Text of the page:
Editor’s Note: Michelle A. Butler received NANPA’s 2015 Janie Moore Greene Grant. At that time, she was a student completing her Master’s of Fine Arts degree from the Academy of Art University, San Francisco. She was then working on a photo-documentary thesis project to raise awareness about the condition of birds in the Americas. It highlights the habitats needed for nesting, wintering and migration and calls for conservation efforts that citizens can make to help protect these essential components to our ecosystem.
Story & photos by Michelle A. Butler
Everybody needs a hero, right? Obviously Tinseltown has our number –combining superheroes into one big action film like Avengers: End Game, which came out earlier this summer. But nature needs heroes too, and many of those heroes are represented at NANPA, making a difference in the promotion, conservation and preservation of the natural world.
Since I received the Janie Moore Greene Grant in 2015, I’ve graduated with my Master of Fine Art degree and become a hero for the endangered plants of the desert regions of the western USA. More specifically, I partner with universities and non-profit organizations to publicize research that seeks to conserve and protect some of the most vulnerable cacti, wildflowers and unique desert plant species. Through photo and video, we educate the public about projects such as what characteristics of plants may help them face the effects of climate change? or how does biodiversity in the Amargosa River Basin make California’s wild places more robust and beautiful? A most recent project encourages Citizen Scientists to participate in rare plant work within the Tonto National Forest, the largest swath of national forest in the state of Arizona and the fifth largest in the USA.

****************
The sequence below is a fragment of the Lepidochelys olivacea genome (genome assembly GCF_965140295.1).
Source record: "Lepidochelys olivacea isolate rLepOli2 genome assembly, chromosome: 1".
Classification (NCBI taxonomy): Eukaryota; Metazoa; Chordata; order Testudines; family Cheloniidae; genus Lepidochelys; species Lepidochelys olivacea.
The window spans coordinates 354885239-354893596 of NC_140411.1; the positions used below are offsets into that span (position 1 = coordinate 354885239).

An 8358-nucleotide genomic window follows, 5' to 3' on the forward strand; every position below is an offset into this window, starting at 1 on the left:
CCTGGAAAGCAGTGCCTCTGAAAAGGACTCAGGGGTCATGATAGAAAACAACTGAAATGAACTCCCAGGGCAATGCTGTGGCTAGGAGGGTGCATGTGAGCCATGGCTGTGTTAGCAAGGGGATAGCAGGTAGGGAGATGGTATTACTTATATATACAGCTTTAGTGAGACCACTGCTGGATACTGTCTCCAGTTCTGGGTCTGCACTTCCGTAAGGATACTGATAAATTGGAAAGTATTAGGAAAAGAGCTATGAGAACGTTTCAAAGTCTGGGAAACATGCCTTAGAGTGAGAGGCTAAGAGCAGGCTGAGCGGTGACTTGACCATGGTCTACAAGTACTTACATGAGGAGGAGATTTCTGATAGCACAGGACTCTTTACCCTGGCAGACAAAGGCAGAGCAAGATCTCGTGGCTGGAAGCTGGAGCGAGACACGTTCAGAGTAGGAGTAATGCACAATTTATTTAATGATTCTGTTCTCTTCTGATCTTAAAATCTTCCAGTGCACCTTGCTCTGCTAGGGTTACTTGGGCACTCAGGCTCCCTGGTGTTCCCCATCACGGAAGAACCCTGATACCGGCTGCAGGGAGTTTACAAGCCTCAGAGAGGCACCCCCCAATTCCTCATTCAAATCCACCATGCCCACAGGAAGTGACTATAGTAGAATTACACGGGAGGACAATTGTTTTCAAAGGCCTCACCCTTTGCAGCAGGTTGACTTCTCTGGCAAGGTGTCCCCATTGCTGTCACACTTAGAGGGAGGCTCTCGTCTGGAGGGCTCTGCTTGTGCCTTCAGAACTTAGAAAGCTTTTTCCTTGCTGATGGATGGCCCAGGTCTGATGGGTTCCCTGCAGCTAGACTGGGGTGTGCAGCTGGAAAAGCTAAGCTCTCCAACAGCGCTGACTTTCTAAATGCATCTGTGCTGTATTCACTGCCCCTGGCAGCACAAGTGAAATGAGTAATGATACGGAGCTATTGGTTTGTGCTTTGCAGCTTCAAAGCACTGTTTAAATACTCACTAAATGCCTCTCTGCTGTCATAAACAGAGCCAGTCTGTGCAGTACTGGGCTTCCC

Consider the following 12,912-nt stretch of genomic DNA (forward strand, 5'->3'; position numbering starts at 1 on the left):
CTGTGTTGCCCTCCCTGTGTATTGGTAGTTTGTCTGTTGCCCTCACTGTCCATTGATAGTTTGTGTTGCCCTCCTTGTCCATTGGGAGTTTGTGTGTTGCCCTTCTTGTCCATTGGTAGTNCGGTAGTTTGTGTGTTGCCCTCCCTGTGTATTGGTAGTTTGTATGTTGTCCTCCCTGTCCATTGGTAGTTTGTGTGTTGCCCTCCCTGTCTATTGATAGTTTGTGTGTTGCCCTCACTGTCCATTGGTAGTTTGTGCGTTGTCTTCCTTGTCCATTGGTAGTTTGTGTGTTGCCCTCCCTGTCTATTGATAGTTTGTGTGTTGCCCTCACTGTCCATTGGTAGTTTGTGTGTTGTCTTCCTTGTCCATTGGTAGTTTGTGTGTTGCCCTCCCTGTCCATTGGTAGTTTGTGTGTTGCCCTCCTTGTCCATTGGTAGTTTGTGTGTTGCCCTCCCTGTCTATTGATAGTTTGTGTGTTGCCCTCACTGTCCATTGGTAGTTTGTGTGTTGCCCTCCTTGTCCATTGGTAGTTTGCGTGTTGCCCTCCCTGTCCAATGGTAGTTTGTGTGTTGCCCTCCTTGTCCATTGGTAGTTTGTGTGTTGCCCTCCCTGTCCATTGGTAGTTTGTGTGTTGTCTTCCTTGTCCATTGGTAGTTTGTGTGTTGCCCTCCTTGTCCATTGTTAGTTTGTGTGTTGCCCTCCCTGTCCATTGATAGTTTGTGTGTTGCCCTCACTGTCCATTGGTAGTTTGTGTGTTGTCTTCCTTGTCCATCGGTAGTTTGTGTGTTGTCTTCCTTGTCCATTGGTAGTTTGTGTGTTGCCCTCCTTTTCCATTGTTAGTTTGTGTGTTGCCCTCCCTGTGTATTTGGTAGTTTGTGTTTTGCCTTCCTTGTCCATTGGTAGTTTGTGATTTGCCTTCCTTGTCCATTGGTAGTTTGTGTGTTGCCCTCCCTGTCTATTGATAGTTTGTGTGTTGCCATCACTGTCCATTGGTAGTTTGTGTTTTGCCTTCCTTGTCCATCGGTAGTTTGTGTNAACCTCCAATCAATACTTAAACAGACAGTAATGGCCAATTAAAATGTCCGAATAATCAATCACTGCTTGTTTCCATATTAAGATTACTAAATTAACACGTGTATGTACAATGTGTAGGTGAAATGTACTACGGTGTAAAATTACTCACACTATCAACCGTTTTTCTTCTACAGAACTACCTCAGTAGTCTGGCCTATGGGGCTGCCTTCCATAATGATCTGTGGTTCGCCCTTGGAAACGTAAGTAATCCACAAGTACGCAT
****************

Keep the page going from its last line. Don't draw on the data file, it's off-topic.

I look forward to continuing this work, partnering with “Rare Plant Heroes” and publicizing their work through visual storytelling. The professionals at NANPA have been a great resource for me through contacts, blogs, and webcast learning opportunities!